Assistant Managing Editor
If only every state could follow the example of "the Keystone State." The Pennsylvania Commission for Women has released the book "Voices: African-American and Latina Women Share Their Stories of Success."
It is a long overdue book that gives young minority females everyday heroes as role models and illustrates that there are thousands of successful African-American and Latina women who are not solely in the entertainment industry or found in the editions of their history books.
Published by Harrowood Books, "Voices" is a marvelous and uplifting collection of stories told by the honorees themselves. Fifty inspiring women from Pennsylvania who are currently excelling in their field of choice are each given a full-color two-page spread that includes their story, their message to young women and a childhood and current picture shot by photographer Darcy Padilla.
All of the stories teach the importance of education, perseverance and ambition.
Through numerous studies the commission agreed that young African-American and Latina women need mentors that they can identify with. Further research determined that being exposed to role models of the same color and sex improves academic performance and goal-setting in minority teens. These youth were also less likely to start using drugs, alcohol, be physically violent and skip school.
It is refreshing to read "real" encouraging quotes from fellow African-American and Latina women that have not been dulled down or sugar-coated for mass consumption.
Founder, Lead Researcher, and Senior Partner of Alegre Advertising and Research Lillian Escobar-Haskins empathizes with how minority women can be decisive about embracing their culture outside of their home.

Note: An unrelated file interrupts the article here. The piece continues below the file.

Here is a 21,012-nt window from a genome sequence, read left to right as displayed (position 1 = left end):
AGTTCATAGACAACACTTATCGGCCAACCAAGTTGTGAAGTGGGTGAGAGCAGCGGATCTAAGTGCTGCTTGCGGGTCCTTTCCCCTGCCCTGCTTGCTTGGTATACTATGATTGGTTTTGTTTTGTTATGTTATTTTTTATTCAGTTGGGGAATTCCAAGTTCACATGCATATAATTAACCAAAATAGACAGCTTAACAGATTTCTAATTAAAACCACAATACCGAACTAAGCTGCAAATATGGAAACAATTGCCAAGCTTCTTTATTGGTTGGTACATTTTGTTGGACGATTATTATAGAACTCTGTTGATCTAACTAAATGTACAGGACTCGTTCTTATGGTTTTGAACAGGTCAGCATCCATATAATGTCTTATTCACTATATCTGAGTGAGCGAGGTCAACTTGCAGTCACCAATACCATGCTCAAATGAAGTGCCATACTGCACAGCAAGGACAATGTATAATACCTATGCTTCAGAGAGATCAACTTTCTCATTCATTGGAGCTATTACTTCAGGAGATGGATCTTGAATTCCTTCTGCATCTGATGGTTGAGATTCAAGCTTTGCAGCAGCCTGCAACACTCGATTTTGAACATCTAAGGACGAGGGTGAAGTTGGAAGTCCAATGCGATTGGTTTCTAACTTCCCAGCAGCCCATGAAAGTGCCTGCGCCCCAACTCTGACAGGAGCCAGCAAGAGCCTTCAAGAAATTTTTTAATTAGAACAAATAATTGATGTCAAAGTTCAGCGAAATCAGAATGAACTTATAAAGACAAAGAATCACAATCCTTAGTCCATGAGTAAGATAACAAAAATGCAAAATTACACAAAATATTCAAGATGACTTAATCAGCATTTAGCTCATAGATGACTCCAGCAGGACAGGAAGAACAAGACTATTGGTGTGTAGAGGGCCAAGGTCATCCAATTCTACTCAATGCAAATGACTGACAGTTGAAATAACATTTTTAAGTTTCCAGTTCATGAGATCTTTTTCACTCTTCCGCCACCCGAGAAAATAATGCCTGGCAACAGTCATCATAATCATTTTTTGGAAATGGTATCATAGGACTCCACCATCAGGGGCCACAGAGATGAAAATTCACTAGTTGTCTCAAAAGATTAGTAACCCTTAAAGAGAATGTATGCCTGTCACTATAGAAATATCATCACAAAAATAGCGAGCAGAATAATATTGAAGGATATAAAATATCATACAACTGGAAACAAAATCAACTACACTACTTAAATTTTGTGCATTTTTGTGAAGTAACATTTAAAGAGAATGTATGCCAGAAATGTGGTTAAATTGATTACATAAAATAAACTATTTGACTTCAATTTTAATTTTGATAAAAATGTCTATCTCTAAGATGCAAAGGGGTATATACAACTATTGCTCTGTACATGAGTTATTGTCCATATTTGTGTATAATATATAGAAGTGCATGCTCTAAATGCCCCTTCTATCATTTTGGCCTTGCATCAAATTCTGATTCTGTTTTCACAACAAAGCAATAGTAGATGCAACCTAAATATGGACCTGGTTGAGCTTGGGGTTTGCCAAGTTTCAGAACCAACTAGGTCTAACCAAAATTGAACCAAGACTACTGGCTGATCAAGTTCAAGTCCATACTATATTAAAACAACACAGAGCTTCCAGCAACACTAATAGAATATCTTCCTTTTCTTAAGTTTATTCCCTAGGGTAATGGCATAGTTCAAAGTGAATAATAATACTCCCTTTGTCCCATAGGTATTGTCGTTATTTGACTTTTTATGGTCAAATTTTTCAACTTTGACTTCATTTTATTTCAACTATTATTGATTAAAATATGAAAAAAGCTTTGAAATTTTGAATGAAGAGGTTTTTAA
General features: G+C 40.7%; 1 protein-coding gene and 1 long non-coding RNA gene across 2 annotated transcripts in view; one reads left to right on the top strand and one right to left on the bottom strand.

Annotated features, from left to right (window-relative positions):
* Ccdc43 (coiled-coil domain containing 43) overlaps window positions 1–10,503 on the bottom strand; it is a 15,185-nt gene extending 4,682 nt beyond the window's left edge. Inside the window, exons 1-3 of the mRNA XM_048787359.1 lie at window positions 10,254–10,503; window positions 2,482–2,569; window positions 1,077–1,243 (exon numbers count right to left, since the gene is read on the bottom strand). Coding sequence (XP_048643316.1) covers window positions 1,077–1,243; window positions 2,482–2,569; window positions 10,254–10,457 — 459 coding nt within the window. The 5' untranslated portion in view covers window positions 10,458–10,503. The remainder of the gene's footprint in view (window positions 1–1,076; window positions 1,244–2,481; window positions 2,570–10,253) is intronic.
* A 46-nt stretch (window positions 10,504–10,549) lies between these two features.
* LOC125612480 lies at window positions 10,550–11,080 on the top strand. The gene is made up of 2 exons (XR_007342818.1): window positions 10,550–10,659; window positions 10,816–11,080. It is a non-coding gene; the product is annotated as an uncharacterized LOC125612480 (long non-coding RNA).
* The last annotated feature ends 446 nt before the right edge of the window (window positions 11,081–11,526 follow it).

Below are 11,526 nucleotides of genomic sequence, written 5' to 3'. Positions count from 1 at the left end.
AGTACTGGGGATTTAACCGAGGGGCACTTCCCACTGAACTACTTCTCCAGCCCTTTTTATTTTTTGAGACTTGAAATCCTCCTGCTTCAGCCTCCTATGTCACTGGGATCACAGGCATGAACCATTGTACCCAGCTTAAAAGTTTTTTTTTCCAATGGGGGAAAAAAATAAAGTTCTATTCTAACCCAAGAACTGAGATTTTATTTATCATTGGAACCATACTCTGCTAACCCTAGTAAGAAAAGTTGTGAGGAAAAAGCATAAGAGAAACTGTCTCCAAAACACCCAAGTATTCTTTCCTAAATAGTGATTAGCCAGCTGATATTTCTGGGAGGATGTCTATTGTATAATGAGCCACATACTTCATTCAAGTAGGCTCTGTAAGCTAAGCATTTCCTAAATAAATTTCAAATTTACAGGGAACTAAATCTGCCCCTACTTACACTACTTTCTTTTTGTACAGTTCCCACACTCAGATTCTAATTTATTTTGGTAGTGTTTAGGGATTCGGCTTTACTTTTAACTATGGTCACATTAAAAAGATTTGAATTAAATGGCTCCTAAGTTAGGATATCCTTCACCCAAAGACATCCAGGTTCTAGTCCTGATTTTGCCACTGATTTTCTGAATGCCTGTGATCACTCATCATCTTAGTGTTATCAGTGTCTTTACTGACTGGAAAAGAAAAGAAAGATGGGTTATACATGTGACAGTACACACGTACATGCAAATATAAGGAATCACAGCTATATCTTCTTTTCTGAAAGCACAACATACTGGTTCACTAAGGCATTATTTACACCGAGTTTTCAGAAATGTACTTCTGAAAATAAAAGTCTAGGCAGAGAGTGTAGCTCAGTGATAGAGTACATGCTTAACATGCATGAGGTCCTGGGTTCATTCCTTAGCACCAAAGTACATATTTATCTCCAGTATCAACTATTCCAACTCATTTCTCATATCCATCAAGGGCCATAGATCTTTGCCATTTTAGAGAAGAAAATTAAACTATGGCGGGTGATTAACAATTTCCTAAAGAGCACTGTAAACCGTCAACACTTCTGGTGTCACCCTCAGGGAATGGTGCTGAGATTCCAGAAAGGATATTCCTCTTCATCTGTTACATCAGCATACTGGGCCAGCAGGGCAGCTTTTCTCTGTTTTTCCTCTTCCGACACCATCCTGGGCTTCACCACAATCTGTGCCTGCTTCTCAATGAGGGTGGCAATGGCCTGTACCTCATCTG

"Puerto Ricans born and raised on the island are different from those born and raised in America," she explained. "Latinos raised in Puerto Rico don't see themselves as a minority. They've never felt marginalized. But those of us born here, who are second generation, we have to live in two worlds. At home, we're very Puerto Rican. Outside of home, we're very American."
One of the best attributes of "Voices" is that it is not preachy. There are no long monologues on "If I had known what I know now" or "this generation doesn't know a thing about struggle."
It is 107 pages of accomplished women who have excelled in medicine, law, communications, business, technology and more sharing their stories, admitting their faults, and saying, "Hey, if I can do it, you can do it."
Fellow minority women will be able to relate to the experiences discussed while youth from all walks of life will find a piece of themselves mirrored in one or many of the women featured.
"There are a lot more opportunities today for African-American women than there were back then," said Linda A. Hicks, chief of staff, Pennsylvania Department of Public Welfare, in the book. "The ceiling has opened up because of the women who came before. It's not as big a challenge, because they won't be the first or second. They'll be a lot more comfortable than I was. They'll be able to look around and say 'I'm not alone.'"
"Voices" reminds all of us that no matter what lifestyle surrounds you, ultimately, you determine the outcome of your life.
Carmen I. Paris, deputy commissioner of Public Health once struggled to get her graduate degree. She was divorced from an abusive husband, raising a son, working, studying and going to school at night. She admits that getting to where she is today was not easy.
"There were many challenges, many tears. But I never gave up," she said. "I knew that even if today is a bad day, it's a bad day that I don't have to live through again. Tomorrow I'm going to do my darnedest to see that it's better."
Bottom line: This book should be available to all women everywhere.
Look for "Voices: African-American and Latina Women Share Their Stories of Success" in your local bookstore or contact Harrowood Books at 1-800-747-8356.